After getting no sleep at the weekend I made the foolish decision of seeing Holy Motors late on Monday evening. Slouched down in my seat I teetered on the edge of consciousness for the full two-hour duration trying to keep a grasp on what little narrative there was and holding my eyes open just enough to be able to read the subtitles. Because I didn’t watch Holy Motors with a full quota of consciousness I don’t think it fair to properly review the film. Instead I will offer some words before wandering off to bed to catch up on the 15 hours of sleep I seem to be missing.
Holy Motors is a unique piece of French art house cinema which I am now going to struggle to synopsise. The main character is Monsieur Oscar (Denis Lavant) and yet we never really get to know him. Instead we follow Oscar as he moves from appointment to appointment in a stretch limousine, constantly changing his face, posture, and outfit as he takes on various roles in the world. At one appointment Oscar is a beggar woman, the next he is a motion capture performer before moving on to play an evil model-kidnapping leprechaun and so on. The whole sequence of events is mind-boggling and dream-like – not least because I was occasionally asleep.
There’s no denying that Leos Carax has directed a beautiful film or that Denis Lavant provides a real showcase of his acting talents as he fully embodies eleven wildly different characters. There’s no denying as well that Kylie Minogue sings a truly heartbreaking song, that she sings it live, and that I want to play it to myself, drink red wine, and cry a little. However… there’s also no denying that I felt detached from Oscar as the majority of the time I spent with him he wasn’t being himself. Arguably with half my brain trying to escape and frolic in a dream world with the pretty girl from work, I wasn’t in the best position to relate with the character but I simply didn’t. Lavant did manage to radiate an inherent sadness and loneliness, something that must come with not having a life of your own but literally living vicariously through others.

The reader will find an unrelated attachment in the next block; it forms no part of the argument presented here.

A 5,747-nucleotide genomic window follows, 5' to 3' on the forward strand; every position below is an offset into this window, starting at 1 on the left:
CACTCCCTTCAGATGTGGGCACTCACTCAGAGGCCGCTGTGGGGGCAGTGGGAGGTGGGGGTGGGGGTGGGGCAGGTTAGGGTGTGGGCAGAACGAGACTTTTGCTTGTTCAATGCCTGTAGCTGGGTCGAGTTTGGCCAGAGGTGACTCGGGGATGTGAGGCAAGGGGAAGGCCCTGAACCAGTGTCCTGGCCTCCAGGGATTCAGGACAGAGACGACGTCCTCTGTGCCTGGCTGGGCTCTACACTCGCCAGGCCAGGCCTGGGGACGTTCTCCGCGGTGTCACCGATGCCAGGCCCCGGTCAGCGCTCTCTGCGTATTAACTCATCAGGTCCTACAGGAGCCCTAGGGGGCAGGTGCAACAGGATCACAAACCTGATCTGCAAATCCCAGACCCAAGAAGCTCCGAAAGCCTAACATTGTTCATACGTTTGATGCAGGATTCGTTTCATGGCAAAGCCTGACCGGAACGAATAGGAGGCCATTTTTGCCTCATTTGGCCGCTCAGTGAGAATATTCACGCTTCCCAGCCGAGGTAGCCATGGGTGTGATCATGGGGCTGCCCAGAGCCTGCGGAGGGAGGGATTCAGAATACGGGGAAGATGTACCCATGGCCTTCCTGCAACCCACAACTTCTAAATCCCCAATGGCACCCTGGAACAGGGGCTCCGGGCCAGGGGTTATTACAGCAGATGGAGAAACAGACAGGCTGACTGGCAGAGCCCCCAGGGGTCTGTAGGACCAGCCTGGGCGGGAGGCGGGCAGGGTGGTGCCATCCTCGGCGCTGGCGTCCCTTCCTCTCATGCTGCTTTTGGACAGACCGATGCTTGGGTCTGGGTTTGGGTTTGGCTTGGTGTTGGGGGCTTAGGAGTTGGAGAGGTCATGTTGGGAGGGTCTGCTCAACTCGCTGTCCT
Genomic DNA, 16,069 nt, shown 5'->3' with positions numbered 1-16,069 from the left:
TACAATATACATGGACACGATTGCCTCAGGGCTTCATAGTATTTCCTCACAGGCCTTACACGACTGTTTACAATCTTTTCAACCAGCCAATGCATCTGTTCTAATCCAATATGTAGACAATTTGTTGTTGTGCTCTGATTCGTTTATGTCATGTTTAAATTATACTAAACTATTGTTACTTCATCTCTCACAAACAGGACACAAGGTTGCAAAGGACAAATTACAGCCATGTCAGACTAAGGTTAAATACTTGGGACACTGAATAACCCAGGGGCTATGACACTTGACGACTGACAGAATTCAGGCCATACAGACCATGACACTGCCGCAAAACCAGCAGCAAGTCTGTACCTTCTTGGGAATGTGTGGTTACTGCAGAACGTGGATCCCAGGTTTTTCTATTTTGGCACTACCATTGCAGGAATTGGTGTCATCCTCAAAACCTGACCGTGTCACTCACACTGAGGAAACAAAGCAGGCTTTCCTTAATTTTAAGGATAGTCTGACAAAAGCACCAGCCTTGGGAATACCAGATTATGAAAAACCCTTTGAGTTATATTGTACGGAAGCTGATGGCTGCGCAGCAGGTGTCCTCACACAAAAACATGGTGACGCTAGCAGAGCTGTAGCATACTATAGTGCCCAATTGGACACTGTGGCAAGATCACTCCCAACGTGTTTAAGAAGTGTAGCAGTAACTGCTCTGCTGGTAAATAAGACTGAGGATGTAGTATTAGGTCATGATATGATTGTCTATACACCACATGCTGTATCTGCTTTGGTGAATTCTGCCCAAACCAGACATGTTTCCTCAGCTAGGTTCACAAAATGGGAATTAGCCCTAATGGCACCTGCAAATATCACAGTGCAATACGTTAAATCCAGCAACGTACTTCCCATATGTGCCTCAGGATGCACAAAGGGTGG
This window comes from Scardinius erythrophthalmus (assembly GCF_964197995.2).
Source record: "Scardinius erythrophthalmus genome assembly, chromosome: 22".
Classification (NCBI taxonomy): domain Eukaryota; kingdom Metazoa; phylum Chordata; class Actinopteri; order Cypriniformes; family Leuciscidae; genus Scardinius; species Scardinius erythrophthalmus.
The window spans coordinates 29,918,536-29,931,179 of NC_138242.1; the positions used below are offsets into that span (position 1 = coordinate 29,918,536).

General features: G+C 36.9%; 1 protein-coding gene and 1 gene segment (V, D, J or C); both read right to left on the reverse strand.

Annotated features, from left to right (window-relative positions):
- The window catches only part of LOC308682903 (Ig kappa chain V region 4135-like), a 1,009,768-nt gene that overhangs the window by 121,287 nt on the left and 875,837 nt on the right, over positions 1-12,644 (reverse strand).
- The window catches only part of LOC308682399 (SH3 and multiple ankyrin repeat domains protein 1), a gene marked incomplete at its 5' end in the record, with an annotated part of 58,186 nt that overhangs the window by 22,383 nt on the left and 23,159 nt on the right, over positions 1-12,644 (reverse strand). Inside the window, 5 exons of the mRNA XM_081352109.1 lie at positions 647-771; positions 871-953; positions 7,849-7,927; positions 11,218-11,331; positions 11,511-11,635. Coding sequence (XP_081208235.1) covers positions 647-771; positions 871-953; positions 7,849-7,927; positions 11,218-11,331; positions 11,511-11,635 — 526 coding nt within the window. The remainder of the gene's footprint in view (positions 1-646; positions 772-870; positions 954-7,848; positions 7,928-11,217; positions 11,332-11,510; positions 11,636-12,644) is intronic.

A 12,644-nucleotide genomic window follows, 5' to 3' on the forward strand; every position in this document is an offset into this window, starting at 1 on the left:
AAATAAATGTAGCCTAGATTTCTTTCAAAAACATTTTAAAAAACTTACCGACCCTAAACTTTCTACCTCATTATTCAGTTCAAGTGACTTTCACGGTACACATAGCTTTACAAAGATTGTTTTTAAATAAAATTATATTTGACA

Hang on, I think I’ve started to convince myself that Holy Motors is a good film. Thinking about it the idea at the centre of the film is pretty remarkable. There are many people in your day-to-day life that you only see for a few minutes a day. What is that woman you see on the train every day doing when you aren’t with her? Does she go on existing or does she hop in a limo and become the barista at your local Starbucks? Presumably she goes on existing, but can you be sure!? Ask her tomorrow, see what she says.
Holy Motors does have an interesting idea at its centre, is lovely to look at, and filled with fine acting… but the individual vignettes themselves weren’t necessarily making the most of the idea. For every scene in which Kylie Minogue breaks your heart there is another in which you watch two giant snake demons have graphic sex. At the film’s climax things take such a turn from the sublime to the ridiculous that I genuinely thought I may have dreamt it.
Certainly not terrible Holy Motors could well be considered a work of art. All I would say is that don’t see it without getting a full night’s sleep or the whole experience will become more than your emotionally unstable little brain can handle.
Kat’s note: If you are looking for a non-sleep-deprived opinion, the friends who attended the same screening with Tim enthusiastically declared it “good”. (See comment below, as I have obviously undersold their reaction.)